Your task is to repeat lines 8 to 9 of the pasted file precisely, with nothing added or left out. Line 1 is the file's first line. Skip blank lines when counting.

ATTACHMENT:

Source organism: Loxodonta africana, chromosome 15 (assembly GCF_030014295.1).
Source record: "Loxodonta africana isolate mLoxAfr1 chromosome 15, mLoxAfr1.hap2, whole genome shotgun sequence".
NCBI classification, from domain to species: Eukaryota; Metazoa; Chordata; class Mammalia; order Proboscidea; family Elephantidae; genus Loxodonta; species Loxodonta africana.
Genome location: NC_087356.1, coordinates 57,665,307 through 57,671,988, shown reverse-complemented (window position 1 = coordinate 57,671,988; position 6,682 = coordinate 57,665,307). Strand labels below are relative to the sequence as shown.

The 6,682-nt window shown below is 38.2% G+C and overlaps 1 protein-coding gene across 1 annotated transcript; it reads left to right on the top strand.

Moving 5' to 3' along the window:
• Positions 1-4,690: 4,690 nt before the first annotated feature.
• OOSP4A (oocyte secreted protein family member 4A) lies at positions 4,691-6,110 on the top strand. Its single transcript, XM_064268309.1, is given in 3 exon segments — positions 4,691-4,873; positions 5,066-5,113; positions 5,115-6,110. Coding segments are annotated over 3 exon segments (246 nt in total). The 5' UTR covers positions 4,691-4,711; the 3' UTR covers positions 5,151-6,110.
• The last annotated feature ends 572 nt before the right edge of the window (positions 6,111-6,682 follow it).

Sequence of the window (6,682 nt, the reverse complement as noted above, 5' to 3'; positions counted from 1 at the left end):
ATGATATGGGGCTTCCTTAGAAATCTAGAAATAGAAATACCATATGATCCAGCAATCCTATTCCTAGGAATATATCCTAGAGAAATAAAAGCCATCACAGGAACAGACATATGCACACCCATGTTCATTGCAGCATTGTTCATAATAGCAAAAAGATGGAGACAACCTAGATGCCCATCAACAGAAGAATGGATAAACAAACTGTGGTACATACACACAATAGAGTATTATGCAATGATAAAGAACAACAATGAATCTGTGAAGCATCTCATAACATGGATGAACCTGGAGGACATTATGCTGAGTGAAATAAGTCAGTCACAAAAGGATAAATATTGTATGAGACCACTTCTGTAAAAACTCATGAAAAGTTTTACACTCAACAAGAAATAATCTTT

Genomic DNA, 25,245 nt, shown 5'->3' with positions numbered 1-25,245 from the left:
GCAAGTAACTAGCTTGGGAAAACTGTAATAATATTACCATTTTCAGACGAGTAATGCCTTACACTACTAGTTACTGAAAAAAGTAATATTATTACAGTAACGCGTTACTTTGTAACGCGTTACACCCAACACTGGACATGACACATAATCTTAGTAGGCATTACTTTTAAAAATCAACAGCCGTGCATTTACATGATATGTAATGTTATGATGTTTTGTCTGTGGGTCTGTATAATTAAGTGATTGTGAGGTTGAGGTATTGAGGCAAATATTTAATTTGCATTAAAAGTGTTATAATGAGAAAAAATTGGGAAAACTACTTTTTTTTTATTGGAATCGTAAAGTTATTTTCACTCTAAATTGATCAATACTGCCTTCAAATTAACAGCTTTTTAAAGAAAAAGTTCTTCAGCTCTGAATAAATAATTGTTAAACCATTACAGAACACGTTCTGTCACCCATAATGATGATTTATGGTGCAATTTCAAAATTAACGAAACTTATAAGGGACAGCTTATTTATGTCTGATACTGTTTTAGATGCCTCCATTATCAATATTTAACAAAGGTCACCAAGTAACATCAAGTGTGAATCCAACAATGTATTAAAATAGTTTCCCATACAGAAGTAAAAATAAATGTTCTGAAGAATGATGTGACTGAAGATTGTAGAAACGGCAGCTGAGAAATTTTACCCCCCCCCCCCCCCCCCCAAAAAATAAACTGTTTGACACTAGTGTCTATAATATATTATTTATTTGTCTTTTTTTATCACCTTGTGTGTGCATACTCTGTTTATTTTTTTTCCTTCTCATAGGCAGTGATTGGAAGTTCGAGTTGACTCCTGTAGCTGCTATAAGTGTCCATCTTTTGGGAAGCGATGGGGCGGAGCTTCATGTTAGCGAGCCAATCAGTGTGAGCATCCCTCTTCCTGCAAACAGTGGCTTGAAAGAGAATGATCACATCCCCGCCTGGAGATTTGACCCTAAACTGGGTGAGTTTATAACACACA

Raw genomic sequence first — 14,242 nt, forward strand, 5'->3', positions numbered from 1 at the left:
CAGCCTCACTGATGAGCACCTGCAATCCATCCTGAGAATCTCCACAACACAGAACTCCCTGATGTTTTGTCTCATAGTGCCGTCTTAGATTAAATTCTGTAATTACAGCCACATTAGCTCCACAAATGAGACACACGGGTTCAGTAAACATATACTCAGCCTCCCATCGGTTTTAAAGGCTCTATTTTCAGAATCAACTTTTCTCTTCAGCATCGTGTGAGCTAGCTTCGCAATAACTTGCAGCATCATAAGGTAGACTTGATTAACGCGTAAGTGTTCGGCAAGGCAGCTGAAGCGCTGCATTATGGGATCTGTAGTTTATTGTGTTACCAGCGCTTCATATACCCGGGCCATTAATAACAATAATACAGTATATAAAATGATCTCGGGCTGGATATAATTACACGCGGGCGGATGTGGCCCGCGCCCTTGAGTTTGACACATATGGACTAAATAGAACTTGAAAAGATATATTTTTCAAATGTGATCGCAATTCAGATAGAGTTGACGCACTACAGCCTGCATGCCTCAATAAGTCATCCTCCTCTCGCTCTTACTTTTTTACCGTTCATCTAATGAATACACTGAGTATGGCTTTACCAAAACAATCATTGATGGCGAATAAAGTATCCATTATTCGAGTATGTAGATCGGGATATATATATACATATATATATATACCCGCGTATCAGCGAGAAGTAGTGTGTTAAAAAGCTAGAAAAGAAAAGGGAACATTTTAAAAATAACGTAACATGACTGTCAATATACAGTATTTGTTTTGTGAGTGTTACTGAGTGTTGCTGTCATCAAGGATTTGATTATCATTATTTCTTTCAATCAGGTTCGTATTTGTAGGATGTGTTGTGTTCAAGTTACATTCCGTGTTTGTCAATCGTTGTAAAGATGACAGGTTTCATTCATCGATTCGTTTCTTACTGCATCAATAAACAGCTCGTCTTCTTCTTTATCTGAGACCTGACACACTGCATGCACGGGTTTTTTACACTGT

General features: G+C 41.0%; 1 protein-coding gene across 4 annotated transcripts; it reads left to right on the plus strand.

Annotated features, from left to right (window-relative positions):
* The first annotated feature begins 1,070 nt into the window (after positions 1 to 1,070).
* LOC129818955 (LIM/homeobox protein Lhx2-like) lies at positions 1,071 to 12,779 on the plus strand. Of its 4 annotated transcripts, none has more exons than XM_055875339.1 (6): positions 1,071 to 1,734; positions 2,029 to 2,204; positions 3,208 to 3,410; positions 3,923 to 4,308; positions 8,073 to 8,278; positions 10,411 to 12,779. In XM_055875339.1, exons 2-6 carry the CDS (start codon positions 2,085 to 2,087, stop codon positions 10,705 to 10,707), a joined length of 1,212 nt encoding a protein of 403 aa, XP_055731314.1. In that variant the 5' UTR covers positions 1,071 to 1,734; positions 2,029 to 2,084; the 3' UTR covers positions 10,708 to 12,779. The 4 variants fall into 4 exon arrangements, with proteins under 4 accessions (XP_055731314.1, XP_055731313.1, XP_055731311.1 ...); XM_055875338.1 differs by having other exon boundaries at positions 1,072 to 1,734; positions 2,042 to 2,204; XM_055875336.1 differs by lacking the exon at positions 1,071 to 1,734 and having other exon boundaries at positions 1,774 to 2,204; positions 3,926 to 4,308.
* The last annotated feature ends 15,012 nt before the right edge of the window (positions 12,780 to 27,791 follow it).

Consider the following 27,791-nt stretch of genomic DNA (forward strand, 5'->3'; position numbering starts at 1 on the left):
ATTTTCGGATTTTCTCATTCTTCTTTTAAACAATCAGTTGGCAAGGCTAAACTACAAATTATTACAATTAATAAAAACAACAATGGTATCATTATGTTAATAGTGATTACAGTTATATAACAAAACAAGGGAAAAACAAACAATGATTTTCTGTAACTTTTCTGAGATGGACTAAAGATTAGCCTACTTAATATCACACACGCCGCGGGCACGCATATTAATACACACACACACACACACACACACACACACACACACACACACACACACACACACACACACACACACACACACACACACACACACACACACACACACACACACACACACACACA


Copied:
• OOSP4A (oocyte secreted protein family member 4A) lies at positions 4,691-6,110 on the top strand. Its single transcript, XM_064268309.1, is given in 3 exon segments — positions 4,691-4,873; positions 5,066-5,113; positions 5,115-6,110. Coding segments are annotated over 3 exon segments (246 nt in total). The 5' UTR covers positions 4,691-4,711; the 3' UTR covers positions 5,151-6,110.
• The last annotated feature ends 572 nt before the right edge of the window (positions 6,111-6,682 follow it).